My appreciation of old things and buildings started at about age 9.  During summer vacation I would help my dad make deliveries to rural and small town grocery stores.  I was fascinated by the tall ceilings covered with pressed tin panels, supporting a slow moving fan that kept the long bare bulb pendant lights gently swaying. I loved looking at the oak cabinets with curved glass tops, counters with bins for dry goods and the pot belly stove in the back encircled with cane bottom chairs. The faded red cooler with the white cursive lettering of Coca-Cola on the side never failed to catch my eye.  One time we stopped at a second hand store and I was given 50 cents to buy whatever I wanted.  To this day, I am not sure why my 9 year old self chose an ivory 6” early California pottery vase, which I still have.

 

When my husband and I were looking for furniture for our first home, we discovered we liked the “old things” his grandfather gave us, much more than the new furniture being sold at that time.  We found out a lot of other people felt the same and that was the inspiration to open an antique furniture store. We faced an interesting challenge when we purchased our second home, a 1929 brick tudor with a 1975 bathroom. At the time, we had no idea what a 1929 bath room  looked like and found very few resources to help. It became my mission to procure and restore all the bath fixtures we would require.  Becoming a quick study in residential architecture and eras revealed what fixtures needed to be included in my search.  I made frequent trips to the only salvage store in the area.  I befriended a veteran plumber who taught me how to rebuild faucets, waterclosets, etc.  As with any restoration project, you end up with leftovers, things you lovingly restored and thought would be perfect, until a more perfect one came along.  I started bringing those items to my store, where they sold rather quickly, which of course, generated a new specialty for my inventory.  Light fixtures became a natural addition a short time later.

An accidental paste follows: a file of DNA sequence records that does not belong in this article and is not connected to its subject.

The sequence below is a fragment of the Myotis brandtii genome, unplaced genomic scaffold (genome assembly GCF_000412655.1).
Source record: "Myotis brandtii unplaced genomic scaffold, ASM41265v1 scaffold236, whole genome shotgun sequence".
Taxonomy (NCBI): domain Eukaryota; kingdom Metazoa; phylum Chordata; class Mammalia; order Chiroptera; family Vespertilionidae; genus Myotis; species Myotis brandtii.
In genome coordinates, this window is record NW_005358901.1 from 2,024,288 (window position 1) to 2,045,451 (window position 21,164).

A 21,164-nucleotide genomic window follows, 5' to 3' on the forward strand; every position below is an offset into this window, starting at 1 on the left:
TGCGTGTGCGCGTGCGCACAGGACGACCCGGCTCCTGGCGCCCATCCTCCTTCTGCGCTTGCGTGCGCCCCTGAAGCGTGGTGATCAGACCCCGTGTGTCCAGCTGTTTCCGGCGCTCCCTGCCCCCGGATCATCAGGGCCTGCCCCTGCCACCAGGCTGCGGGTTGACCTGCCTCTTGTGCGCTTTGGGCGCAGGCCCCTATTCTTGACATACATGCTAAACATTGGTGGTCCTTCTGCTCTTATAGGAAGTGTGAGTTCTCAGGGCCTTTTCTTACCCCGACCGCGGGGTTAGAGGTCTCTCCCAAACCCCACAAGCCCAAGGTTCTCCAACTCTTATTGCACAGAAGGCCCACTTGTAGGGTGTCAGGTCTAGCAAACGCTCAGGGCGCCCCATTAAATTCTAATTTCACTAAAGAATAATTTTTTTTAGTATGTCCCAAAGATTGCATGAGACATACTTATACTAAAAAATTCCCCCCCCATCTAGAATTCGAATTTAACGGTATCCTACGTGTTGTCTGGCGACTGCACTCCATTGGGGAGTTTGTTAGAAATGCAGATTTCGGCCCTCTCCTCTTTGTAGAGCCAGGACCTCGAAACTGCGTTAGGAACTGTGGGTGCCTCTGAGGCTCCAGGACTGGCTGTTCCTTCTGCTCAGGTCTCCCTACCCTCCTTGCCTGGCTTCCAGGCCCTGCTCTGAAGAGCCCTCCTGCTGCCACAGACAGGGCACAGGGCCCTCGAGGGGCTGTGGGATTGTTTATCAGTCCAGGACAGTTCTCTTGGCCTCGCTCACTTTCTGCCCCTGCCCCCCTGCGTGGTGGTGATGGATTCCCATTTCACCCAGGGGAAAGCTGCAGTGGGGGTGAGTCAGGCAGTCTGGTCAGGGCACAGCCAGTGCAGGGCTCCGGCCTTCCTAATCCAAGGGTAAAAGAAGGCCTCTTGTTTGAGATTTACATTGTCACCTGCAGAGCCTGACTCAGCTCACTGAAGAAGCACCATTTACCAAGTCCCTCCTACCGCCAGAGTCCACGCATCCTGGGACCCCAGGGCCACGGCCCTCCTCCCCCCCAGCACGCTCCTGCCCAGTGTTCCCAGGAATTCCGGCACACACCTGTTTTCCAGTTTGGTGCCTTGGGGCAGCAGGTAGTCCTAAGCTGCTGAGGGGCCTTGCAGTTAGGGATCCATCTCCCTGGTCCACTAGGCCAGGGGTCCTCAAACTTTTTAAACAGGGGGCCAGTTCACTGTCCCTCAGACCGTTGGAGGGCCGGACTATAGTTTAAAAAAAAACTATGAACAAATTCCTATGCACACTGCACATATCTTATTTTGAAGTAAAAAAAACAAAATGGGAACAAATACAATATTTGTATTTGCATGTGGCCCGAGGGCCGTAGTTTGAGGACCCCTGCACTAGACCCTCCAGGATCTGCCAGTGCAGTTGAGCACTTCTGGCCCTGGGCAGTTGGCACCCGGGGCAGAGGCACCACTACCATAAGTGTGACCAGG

I am pleased that things have evolved to where you can find books, magazines and websites that are devoted to anything and everything to do with old houses, but when asked, I still enjoy  helping people with their restoration projects and sharing my 40 years of knowledge.

Owner, Marjie Johnson, is happy to answer any of your questions.   

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Johnson and Johnson Antiques is located on Phinney Ridge at 6820 Greenwood Ave N Seattle Washington 98103.  Contact us  via email or call 206-789-6489